A U.S. Navy destroyer operating in international waters in the Baltic Sea experienced several close interactions by Russian aircraft April 11 and yesterday, U.S. European Command officials reported today.
USS Donald Cook encountered multiple, aggressive flight maneuvers by Russian aircraft that were performed close to the ship, officials said.
Details of Encounters
On April 11, Donald Cook was conducting deck landing drills with an allied military helicopter when two Russian Su-24 jets made numerous close-range and low-altitude passes at about 3 p.m. local time. One of the passes, which occurred while the allied helicopter was refueling on the destroyer’s deck, was deemed unsafe by the ship’s commanding officer, Eucom officials said, adding that as a safety precaution, flight operations were suspended until the SU-24s left the area.
Yesterday, while Donald Cook was operating in international waters in the Baltic Sea, a Russian KA-27 Helix helicopter flew seven circles at low altitude around the ship at about 5 p.m. local time and were deemed unsafe and unprofessional by the ship’s commanding officer, officials said. About 40 minutes following the interaction with the Russian helicopter, two Russian SU-24 jets made 11 close-range and low-altitude passes, they added.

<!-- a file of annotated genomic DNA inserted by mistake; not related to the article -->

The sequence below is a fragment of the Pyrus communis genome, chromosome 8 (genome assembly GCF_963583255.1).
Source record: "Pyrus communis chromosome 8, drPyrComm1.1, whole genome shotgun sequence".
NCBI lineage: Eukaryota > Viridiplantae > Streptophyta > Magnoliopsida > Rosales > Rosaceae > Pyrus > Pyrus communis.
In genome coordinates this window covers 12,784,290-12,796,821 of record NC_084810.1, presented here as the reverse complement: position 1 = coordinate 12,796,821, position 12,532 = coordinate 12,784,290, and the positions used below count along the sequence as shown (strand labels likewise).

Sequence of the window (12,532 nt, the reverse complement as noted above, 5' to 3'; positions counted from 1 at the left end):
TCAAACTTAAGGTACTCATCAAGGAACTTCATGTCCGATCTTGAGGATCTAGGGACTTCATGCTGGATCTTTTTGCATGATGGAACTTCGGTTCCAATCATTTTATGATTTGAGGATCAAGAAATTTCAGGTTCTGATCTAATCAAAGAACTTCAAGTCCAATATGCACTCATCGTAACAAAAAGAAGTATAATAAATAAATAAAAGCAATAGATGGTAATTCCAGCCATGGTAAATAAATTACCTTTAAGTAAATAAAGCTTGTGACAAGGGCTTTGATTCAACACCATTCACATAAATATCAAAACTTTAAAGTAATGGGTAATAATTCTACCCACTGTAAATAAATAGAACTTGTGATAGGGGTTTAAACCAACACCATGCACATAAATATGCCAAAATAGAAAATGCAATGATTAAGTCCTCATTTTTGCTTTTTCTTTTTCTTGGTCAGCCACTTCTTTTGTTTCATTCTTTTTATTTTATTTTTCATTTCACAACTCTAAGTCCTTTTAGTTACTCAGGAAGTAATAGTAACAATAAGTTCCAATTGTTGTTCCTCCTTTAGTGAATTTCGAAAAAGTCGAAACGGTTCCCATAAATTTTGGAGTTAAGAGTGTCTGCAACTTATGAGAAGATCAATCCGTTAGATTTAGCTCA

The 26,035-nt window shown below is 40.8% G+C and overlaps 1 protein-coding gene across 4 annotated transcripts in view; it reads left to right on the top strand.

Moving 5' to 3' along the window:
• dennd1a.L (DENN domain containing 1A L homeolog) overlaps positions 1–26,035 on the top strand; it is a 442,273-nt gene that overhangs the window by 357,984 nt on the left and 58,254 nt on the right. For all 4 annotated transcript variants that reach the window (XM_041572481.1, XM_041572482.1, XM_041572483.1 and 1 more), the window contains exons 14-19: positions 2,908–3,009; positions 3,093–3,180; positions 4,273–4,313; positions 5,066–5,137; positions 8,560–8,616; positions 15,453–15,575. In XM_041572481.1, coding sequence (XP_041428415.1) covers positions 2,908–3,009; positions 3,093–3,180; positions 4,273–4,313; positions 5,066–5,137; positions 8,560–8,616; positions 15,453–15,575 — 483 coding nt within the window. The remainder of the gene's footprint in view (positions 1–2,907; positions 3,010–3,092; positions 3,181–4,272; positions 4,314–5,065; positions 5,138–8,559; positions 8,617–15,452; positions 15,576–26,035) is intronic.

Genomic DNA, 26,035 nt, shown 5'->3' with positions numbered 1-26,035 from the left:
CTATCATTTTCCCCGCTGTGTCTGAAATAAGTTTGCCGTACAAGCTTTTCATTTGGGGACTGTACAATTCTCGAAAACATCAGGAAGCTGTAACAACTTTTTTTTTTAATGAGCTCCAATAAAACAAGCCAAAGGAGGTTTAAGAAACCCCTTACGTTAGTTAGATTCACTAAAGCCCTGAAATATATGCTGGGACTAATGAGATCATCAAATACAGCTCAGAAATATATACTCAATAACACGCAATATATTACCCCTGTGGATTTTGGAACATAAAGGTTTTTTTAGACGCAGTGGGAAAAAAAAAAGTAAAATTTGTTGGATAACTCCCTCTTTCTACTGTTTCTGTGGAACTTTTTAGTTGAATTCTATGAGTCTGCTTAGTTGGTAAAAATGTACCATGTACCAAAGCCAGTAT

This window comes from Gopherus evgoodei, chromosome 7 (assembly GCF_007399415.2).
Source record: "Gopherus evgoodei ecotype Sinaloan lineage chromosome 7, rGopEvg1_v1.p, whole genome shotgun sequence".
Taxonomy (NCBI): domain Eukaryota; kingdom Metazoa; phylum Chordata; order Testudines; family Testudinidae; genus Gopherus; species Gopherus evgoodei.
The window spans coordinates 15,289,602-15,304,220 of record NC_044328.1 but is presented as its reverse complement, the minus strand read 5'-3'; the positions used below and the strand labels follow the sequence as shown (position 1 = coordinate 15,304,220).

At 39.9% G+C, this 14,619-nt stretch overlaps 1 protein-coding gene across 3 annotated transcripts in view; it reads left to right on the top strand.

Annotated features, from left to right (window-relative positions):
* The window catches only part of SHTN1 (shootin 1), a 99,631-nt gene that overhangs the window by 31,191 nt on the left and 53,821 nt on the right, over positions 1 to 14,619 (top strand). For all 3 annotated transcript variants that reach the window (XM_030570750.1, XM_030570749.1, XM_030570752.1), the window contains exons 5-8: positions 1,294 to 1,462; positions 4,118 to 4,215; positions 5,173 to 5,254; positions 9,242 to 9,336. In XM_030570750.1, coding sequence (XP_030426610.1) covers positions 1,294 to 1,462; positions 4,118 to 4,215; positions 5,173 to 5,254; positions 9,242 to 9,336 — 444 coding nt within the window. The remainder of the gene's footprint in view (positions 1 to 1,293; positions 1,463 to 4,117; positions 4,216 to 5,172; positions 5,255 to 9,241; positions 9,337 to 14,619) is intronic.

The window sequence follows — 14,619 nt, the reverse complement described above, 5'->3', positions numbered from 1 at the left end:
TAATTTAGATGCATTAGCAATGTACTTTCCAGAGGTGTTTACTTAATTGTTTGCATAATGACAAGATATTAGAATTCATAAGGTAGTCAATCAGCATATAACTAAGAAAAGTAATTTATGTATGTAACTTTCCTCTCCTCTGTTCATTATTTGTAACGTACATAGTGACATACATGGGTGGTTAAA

The Russian aircraft flew in a simulated attack profile and failed to respond to repeated safety advisories in both English and Russian, officials said.
“We have deep concerns about the unsafe and unprofessional Russian flight maneuvers,” Eucom officials said in a statement. “These actions have the potential to unnecessarily escalate tensions between countries, and could result in a miscalculation or accident that could cause serious injury or death.”
U.S. officials are using diplomatic channels to address the interactions, and the incidents also are being reviewed through Navy channels, officials said.